In ‘The Others’ the director, Alejandro Amenabar, uses mise-en-scene and presentational devices to trick and deceive the audience.
In the film the characters show a lot of emotion so the director subconsciously makes up place our trust in certain characters. When we realise we have been misled we are shocked and feel betrayed, even though we are relieved. It is the director using these presentational devices such as lighting, camera angles and other forms of mise-en-scene, which mislead us in several different ways throughout the film.Firstly, the initial presentation that the director immediately portrays to us is that Grace is on edge. The first image is an extreme close-up of Grace waking up with a blood-curdling scream, which we initially think is a nightmare.
This makes the audience feel sympathetic towards her. The director has immediately tried to get us on her side, and it is through the fear on her face that this is achieved.Furthermore, another initial view that we get is when Anne and Nicholas are fighting and playing together, they seem like just a normal brother and sister play fighting.
For example when they are sitting eating, Anne is teasing Nicholas about the ghosts. Here the director uses dim lighting to make us feel scared and sorry for Nicholas. She uses childish words like ‘cowardy custard’ to give the sense of harmlessness, yet this is when the tension starts to build in the film., because we start to sense a streak of evil throughout Anne, she starts to seem slightly unpredictable due to her strange, and dark nature.In ‘The Others’ the director uses these many presentational devices to mislead us. One example of this is when Grace throws the servants out of the house, for suspicions that they are plotting against her and her children.
The camera shows us a very influential low angle shot, to trick us into believing the servants are not to be trusted. The camera angle also gives a sense of power and deceit. This effect is also used to make us feel small and insignificant, whilst sensing that Grace, Anne and Nicholas are extremely vulnerable, as we look up at the servants.Also, another example of this towards the end of the film is when Anne and Nicholas discover the servant’s graves. It is then that the servants start to approach them in a slow, lifeless manner. At this moment the director uses a number of presentational devices. Firstly, a wide panning shot is used to show how small and endangered the children apparently are.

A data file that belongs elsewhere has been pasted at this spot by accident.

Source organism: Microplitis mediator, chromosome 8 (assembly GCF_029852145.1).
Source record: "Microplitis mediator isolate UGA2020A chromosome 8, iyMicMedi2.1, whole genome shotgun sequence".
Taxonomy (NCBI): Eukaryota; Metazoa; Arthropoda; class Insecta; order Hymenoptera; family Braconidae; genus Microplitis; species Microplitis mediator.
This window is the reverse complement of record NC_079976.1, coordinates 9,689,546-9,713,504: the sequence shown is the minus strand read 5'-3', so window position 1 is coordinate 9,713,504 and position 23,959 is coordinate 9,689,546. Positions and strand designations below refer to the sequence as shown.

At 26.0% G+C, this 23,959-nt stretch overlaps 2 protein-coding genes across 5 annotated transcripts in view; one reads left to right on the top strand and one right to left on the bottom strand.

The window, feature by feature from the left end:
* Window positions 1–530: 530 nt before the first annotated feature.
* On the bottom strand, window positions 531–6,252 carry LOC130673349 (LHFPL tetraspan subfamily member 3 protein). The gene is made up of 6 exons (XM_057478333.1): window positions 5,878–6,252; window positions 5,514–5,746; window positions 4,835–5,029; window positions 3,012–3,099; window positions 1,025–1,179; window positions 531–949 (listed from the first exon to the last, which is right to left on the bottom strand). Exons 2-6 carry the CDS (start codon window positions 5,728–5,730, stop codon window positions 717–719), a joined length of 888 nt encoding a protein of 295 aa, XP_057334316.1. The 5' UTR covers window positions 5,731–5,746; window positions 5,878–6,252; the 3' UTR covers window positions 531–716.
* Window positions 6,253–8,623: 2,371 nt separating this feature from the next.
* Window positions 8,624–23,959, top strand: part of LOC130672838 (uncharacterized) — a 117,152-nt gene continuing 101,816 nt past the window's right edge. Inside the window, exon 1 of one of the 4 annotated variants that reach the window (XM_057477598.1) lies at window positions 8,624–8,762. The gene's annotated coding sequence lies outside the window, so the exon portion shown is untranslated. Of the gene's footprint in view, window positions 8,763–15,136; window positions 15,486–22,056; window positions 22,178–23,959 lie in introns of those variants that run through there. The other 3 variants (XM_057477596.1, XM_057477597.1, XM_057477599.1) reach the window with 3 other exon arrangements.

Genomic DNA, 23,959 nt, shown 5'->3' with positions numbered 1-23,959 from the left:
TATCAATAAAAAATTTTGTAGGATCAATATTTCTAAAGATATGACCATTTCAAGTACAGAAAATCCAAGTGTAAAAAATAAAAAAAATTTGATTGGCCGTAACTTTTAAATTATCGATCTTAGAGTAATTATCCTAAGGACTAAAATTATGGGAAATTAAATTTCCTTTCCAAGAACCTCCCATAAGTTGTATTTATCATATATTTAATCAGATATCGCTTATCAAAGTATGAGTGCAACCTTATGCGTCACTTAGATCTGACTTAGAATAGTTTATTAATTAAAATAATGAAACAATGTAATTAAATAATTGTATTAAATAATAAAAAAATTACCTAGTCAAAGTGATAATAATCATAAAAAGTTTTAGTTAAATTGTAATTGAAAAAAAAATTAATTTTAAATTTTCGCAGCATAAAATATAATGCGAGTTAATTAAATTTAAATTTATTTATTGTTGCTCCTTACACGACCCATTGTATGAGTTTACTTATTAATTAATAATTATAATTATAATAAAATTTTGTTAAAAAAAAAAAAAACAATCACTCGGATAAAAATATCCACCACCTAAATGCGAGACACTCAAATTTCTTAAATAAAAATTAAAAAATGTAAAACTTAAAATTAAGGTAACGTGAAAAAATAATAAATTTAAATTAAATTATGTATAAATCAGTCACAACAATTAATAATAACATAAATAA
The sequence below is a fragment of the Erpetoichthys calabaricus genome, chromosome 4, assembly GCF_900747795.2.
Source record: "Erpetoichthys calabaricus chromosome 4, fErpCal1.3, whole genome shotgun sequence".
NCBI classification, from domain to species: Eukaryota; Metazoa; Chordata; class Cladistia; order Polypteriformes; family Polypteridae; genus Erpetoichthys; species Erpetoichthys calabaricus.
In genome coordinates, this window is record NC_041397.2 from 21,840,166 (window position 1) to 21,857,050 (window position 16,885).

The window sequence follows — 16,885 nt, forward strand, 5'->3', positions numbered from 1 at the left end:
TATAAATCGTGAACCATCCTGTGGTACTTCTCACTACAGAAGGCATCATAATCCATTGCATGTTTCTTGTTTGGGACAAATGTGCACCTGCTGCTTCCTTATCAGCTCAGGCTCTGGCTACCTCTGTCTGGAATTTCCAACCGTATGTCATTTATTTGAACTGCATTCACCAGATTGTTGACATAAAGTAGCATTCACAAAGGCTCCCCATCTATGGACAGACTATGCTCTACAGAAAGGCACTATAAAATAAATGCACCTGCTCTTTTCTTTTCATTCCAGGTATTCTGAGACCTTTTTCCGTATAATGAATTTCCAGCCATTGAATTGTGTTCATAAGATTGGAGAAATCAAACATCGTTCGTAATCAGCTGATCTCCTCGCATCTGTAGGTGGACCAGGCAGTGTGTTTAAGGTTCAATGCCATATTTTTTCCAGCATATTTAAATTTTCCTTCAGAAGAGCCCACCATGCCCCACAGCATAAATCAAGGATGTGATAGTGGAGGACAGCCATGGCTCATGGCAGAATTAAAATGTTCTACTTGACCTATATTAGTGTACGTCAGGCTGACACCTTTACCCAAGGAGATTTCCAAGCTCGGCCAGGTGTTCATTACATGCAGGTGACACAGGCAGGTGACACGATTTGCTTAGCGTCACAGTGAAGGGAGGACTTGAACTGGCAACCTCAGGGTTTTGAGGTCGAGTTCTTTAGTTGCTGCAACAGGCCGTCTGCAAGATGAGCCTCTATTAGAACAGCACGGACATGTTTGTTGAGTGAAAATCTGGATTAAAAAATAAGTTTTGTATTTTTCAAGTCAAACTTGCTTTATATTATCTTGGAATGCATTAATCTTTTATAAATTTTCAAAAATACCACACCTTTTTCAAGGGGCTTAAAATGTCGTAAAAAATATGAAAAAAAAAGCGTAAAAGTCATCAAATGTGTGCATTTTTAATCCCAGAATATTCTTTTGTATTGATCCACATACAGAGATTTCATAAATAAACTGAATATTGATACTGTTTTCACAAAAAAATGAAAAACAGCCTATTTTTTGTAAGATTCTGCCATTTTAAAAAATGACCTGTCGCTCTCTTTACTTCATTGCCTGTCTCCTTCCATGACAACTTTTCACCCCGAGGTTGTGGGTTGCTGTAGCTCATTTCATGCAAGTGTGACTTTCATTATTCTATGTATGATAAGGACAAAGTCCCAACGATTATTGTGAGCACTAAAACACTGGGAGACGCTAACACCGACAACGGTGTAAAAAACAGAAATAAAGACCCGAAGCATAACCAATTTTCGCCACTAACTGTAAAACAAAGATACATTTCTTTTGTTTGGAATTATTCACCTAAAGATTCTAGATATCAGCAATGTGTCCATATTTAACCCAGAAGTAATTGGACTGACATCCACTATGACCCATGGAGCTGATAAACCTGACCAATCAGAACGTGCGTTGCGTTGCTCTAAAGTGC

Secondly, a minor-toned, fast paced, non-diegetic sound is used to create tension, misery and ultimately fear throughout the audience. Finally, a last example of this, is an extreme close- up on Nicholas’ face when he realises that they are dead, this is a great technique to strongly show the facial expression, in this case fear of someone. These are how the director uses presentational devices to trick and lure us into a trap.Finally, towards the end of the film the director decides to unveil the twist, this is the point in the film where we feel misled, yet we can finally make sense of everything. For example, throughout the film they have pale faces and light skin, the audiences initial thought for this is that this is because of their disease. Yet, obviously at the end we find out it’s because they are ghosts.
The director uses this excuse throughout the film to shield the truth and mislead us once again. Here he uses make-up and a bleak contrast with the camera to give this effect.Secondly, when Grace and the children walk into the sï¿½ance, the way the servants were discussing the family to grace, portrayed to us that they are the ghosts, and that Grace, Anne ; Nicholas are being haunted, which of course is not the case. For example, when Grace is at the bottom of the stairs and the servants plead with her to go and speak to the family. Obviously, the director has done this to make us extremely unprepared for the final shocking twist.
When we finally do realise the truth, that Grace and the children are dead, and in fact they are unknowingly haunting the family, the director uses a great camera effect of Grace ripping up the papers. Yet through the family member’s eyes, she is invisible, this is an excellent realisation of what is really going on, and shows the clash between the dead and alive. It also shows you an insight into the way the family portray the house, and the current circumstances.The director used many presentational devices throughout the film to mislead, and shield the audience from the truth. He used a great variety of mise-en-scene, for instance make-up, camera shots and clever, selective dialogue to consistently lead the audience down the wrong path, so the twist at the end would be as effective as possible.